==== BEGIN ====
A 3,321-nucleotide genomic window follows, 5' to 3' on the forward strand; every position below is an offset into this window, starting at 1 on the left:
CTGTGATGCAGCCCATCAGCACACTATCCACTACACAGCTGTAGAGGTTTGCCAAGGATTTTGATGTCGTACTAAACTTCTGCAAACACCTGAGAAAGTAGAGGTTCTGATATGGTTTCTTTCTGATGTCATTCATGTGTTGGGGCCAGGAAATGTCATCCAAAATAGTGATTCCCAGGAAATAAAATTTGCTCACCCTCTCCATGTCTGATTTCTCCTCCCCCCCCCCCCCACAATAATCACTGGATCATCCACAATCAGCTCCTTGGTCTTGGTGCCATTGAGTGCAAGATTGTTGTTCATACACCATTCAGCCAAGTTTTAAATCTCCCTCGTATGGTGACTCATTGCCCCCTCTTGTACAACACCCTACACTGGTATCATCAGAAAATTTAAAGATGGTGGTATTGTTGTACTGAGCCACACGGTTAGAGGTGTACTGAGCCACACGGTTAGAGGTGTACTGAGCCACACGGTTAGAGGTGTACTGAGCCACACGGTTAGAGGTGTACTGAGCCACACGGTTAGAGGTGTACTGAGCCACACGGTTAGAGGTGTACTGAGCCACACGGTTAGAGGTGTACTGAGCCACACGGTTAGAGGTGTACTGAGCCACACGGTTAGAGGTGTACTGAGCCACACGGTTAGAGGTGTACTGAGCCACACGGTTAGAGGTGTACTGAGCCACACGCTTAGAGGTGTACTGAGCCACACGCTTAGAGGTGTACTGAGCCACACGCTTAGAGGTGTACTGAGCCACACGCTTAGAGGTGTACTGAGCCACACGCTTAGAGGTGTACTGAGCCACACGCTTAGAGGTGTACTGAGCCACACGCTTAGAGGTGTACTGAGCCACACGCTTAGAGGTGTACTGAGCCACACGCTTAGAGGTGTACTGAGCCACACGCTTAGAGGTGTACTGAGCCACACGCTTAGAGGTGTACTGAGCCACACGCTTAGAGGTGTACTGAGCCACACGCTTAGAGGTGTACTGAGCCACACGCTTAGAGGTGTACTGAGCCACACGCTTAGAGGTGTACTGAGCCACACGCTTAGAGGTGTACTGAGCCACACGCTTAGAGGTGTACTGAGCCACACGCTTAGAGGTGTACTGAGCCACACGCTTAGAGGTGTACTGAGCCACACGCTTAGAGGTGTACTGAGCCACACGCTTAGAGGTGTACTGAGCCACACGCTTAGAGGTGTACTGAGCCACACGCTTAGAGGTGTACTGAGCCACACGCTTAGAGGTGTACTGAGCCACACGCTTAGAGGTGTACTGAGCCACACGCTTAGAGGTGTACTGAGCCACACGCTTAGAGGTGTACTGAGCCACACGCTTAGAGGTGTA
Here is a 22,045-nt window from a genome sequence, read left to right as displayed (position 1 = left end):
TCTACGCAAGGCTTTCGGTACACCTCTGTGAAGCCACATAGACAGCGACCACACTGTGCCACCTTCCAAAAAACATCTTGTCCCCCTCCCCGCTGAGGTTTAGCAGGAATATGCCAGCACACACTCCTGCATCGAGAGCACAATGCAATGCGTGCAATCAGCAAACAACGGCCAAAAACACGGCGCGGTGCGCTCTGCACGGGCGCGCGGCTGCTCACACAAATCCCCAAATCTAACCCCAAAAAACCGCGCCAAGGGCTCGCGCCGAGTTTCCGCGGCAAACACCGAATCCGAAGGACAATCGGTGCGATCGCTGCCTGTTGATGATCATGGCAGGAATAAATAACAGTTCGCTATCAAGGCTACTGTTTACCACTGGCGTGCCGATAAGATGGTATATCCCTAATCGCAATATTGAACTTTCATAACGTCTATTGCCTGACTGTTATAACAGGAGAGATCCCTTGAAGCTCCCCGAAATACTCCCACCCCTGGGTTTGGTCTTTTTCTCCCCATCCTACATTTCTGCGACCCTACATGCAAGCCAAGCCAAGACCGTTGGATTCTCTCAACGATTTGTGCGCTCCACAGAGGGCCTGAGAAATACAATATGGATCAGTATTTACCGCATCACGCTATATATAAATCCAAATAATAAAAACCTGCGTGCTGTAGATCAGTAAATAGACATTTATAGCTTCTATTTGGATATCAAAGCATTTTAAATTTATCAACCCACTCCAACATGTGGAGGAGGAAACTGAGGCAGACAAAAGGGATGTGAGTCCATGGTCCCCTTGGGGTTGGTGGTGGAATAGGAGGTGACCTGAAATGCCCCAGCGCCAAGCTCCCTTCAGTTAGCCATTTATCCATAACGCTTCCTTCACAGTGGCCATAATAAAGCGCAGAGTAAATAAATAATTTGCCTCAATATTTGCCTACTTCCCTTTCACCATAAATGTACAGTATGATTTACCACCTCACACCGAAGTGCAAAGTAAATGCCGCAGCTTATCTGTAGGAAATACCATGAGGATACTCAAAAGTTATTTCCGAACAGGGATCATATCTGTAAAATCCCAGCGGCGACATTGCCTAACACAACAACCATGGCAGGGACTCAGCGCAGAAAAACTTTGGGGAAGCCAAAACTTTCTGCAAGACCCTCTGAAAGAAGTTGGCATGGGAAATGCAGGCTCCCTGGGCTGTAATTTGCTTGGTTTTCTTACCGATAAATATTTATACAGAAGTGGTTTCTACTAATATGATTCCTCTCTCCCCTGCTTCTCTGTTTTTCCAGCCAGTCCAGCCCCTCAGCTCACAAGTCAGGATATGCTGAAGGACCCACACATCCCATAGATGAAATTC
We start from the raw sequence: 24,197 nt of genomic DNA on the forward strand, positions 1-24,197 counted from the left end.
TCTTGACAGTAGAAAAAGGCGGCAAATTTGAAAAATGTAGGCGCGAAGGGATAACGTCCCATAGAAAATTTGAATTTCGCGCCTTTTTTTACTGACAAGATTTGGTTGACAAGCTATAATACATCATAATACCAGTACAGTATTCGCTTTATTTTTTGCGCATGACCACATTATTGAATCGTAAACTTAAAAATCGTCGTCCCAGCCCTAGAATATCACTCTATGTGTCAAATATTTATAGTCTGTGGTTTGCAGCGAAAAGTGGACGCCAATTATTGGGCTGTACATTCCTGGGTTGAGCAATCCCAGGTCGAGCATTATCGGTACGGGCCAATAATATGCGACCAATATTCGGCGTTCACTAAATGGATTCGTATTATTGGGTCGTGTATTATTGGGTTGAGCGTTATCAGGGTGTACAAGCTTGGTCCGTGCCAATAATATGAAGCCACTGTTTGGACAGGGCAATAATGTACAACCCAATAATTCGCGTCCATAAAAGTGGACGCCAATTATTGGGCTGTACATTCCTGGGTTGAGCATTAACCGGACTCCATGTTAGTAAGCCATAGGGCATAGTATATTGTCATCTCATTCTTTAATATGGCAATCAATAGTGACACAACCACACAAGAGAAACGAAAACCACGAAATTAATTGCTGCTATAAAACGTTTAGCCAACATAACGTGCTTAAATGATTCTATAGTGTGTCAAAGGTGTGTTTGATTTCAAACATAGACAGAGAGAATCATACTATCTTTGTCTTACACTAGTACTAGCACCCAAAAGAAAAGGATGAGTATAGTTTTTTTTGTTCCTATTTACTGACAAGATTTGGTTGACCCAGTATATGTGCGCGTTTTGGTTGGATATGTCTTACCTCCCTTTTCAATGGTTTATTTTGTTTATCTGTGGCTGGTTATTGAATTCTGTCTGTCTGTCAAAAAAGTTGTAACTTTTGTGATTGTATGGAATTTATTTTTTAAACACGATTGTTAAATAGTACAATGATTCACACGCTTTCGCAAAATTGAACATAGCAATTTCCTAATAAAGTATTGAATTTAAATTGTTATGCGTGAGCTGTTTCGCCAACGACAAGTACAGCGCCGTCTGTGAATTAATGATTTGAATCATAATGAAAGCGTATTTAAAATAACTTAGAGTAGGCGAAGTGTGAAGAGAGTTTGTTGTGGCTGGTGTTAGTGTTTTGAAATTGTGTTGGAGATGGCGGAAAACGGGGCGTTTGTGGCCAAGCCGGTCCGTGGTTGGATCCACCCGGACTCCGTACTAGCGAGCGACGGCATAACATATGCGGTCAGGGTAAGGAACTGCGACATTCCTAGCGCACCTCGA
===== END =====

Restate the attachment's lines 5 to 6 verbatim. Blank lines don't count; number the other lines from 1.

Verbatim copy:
We start from the raw sequence: 24,197 nt of genomic DNA on the forward strand, positions 1-24,197 counted from the left end.
TCTTGACAGTAGAAAAAGGCGGCAAATTTGAAAAATGTAGGCGCGAAGGGATAACGTCCCATAGAAAATTTGAATTTCGCGCCTTTTTTTACTGACAAGATTTGGTTGACAAGCTATAATACATCATAATACCAGTACAGTATTCGCTTTATTTTTTGCGCATGACCACATTATTGAATCGTAAACTTAAAAATCGTCGTCCCAGCCCTAGAATATCACTCTATGTGTCAAATATTTATAGTCTGTGGTTTGCAGCGAAAAGTGGACGCCAATTATTGGGCTGTACATTCCTGGGTTGAGCAATCCCAGGTCGAGCATTATCGGTACGGGCCAATAATATGCGACCAATATTCGGCGTTCACTAAATGGATTCGTATTATTGGGTCGTGTATTATTGGGTTGAGCGTTATCAGGGTGTACAAGCTTGGTCCGTGCCAATAATATGAAGCCACTGTTTGGACAGGGCAATAATGTACAACCCAATAATTCGCGTCCATAAAAGTGGACGCCAATTATTGGGCTGTACATTCCTGGGTTGAGCATTAACCGGACTCCATGTTAGTAAGCCATAGGGCATAGTATATTGTCATCTCATTCTTTAATATGGCAATCAATAGTGACACAACCACACAAGAGAAACGAAAACCACGAAATTAATTGCTGCTATAAAACGTTTAGCCAACATAACGTGCTTAAATGATTCTATAGTGTGTCAAAGGTGTGTTTGATTTCAAACATAGACAGAGAGAATCATACTATCTTTGTCTTACACTAGTACTAGCACCCAAAAGAAAAGGATGAGTATAGTTTTTTTTGTTCCTATTTACTGACAAGATTTGGTTGACCCAGTATATGTGCGCGTTTTGGTTGGATATGTCTTACCTCCCTTTTCAATGGTTTATTTTGTTTATCTGTGGCTGGTTATTGAATTCTGTCTGTCTGTCAAAAAAGTTGTAACTTTTGTGATTGTATGGAATTTATTTTTTAAACACGATTGTTAAATAGTACAATGATTCACACGCTTTCGCAAAATTGAACATAGCAATTTCCTAATAAAGTATTGAATTTAAATTGTTATGCGTGAGCTGTTTCGCCAACGACAAGTACAGCGCCGTCTGTGAATTAATGATTTGAATCATAATGAAAGCGTATTTAAAATAACTTAGAGTAGGCGAAGTGTGAAGAGAGTTTGTTGTGGCTGGTGTTAGTGTTTTGAAATTGTGTTGGAGATGGCGGAAAACGGGGCGTTTGTGGCCAAGCCGGTCCGTGGTTGGATCCACCCGGACTCCGTACTAGCGAGCGACGGCATAACATATGCGGTCAGGGTAAGGAACTGCGACATTCCTAGCGCACCTCGA